Why Biden Ordered the Attack on the Houthis

The threat changed and Biden had to take action or retreat

4 mins read
An AEGIS destroyer

Since mid-November the Houthis have been launching attacks against shipping in the Red Sea.  The US sent a number of AEGIS destroyers to help protect international shipping, performing the dual role of intercepting Houthi drone and missiles and coming to the aid of distressed commercial ships. 

The British also sent one of its best ships, the HMS Diamond.  However something changed leading to the US and the UK to actually strike Houthi military sites in retaliation.  What changed?

Serious doubts arose on both the British and US side that it was not equipped to deal with swarms of UAVs and missiles.  On January 10, US and British forces shot down 21 drones and missiles.  British Defense Secretary Grant Shapps said that doing this was unsustainable.  What did he mean?

There are two answers to the question of why the situation with the Houthis was going out of control.

The first answer relates to the number of missiles aboard a ship.  US ships are relying on SM-2 missiles, part of the AEGIS system.  One expert estimates the number available as follows:

“The [AEGIS] destroyers have a complement of 96 VLS cells, while the [Ticonderoga class] cruisers have 122. …However, they need to fit a mixture of weaponry in those cells so they can’t all be used for air defense. This includes:

ESSM (quad packed into a single cell)

SM-2 (and its newer counterpart the SM-6)

Tomahawk cruise missiles

ASROC anti-submarine missile

SM-3 anti-ballistic missile

The exact ratio of these weapons is largely dependent on the mission and the possible threats faced. However, at least 200 ESSM and another 100 or so SM-2 or SM-6 seems like a fair guess. Maybe a bit more.”

In short, each of the AEGIS has around 100 missiles.

The British Sea Viper air defense system is the main defense system HMS Diamond relied on to fire at Houthi drones and missiles.  “Type 45 Destroyers, also known as Daring-class destroyers, are specifically designed around the Sea Viper (PAAMS) air-defence system. Each Type 45 destroyer is equipped with a 48-cell A50 Sylver Vertical Launching System. This system is designed to accommodate a mix of up to 48 Aster 15 and Aster 30 missiles.”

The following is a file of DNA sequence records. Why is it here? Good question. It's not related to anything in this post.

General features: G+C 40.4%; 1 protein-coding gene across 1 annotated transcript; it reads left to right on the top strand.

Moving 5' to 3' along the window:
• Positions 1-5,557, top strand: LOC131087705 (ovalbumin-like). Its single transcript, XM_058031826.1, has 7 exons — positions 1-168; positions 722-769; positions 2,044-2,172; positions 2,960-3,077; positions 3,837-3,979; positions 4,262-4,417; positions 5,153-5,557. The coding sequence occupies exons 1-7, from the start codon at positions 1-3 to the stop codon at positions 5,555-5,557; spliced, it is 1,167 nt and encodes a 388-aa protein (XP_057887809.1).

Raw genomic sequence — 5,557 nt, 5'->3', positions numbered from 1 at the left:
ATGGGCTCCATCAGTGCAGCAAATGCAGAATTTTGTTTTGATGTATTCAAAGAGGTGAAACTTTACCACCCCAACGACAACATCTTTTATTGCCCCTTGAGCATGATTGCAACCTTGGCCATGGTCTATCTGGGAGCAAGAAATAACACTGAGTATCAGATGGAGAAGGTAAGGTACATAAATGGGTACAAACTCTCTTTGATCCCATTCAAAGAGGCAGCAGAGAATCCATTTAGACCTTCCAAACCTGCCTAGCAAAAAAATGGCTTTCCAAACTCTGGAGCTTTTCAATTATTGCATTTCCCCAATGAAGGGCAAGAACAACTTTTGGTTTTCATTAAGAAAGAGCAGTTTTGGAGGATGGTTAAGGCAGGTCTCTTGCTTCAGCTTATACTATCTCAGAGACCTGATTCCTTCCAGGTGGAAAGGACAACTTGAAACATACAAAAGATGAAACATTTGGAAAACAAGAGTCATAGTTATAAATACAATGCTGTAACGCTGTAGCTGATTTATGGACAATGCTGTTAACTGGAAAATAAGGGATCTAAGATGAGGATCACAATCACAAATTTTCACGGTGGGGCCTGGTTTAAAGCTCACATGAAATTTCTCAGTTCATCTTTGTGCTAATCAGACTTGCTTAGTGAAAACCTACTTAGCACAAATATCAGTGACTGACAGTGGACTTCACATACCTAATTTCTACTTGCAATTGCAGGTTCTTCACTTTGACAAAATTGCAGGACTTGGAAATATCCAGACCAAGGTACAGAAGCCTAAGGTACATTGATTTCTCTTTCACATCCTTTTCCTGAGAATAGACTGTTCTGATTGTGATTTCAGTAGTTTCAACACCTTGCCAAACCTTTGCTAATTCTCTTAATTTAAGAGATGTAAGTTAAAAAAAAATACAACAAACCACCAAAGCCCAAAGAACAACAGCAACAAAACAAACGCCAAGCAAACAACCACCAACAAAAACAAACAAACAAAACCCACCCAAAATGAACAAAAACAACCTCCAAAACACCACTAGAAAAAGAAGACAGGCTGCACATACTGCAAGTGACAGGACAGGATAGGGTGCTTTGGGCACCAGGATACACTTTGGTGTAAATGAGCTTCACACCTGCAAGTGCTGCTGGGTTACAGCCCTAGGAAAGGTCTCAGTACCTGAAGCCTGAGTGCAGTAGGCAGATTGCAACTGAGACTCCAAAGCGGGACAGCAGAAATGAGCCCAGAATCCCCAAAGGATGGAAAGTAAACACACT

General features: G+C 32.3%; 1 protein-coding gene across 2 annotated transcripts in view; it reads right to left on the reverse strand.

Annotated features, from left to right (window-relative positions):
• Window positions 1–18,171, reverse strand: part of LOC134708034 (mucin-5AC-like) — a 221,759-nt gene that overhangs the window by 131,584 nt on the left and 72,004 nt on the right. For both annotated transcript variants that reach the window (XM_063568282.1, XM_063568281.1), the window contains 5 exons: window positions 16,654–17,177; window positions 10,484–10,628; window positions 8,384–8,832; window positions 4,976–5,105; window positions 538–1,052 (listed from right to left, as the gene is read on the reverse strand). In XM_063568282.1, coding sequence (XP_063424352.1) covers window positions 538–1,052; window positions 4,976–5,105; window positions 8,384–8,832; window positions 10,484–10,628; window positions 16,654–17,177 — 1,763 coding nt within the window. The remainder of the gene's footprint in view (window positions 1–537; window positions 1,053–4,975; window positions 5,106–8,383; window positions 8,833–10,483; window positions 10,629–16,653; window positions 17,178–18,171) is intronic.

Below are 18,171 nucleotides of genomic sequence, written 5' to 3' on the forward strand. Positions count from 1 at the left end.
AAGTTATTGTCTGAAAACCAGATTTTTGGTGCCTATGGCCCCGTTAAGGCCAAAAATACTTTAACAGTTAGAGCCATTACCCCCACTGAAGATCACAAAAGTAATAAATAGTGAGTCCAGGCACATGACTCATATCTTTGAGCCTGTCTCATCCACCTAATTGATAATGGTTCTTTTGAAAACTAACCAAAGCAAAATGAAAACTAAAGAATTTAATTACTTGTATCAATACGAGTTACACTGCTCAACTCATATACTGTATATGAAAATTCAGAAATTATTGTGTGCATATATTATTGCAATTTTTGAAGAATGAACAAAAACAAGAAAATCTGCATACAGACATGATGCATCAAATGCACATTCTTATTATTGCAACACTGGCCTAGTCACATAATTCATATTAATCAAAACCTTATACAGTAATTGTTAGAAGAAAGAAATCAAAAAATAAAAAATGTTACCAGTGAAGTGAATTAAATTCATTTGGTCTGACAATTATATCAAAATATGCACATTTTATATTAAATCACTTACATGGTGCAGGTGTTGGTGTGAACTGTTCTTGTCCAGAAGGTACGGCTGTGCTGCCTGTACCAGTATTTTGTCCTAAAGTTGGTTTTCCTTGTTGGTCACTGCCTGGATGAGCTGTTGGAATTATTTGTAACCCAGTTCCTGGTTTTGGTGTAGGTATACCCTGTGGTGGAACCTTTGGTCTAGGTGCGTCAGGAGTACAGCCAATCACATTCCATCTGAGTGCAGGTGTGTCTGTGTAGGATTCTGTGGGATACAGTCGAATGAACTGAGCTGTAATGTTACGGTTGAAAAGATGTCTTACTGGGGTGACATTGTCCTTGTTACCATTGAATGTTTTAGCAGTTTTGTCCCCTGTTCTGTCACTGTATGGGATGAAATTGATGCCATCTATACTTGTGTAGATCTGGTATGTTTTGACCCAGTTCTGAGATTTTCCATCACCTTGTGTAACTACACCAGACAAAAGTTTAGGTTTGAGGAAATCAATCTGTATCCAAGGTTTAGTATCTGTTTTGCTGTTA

Neither the US nor the British ships can be reprovisioned at sea, so they have a limited ability to “stay in the fight” if it continues for any length of time.

As the January 10 Houthi attack demonstrated, the Houthis were increasing the number of daily attacks.  How large an arsenal the Houthis had, therefore, challenged US and British defense capabilities.

One needs to add that using missile defense is very expensive.  Each SM-2 missile costs $2.1 million each.  Sea viper, which can either be an Aster 15 or Aster 30 costs either £1m to £2m a time ($1.25 million to $2.5 million).   Nor does this take into account the challenge of replacing these missiles, once expended. It not only will be more expensive, but could take years of production time.

This leads to the second answer: what happened that was different than before?

There are three possibilities.  The first is that on January 10 the British ship HMS Diamond and US destroyers in the area were directly targeted by the Houthis. If this interpretation is correct, it meant that the Houthis decided to directly attack US and UK warships.

The second possibility was Houthi threats and the response by the US.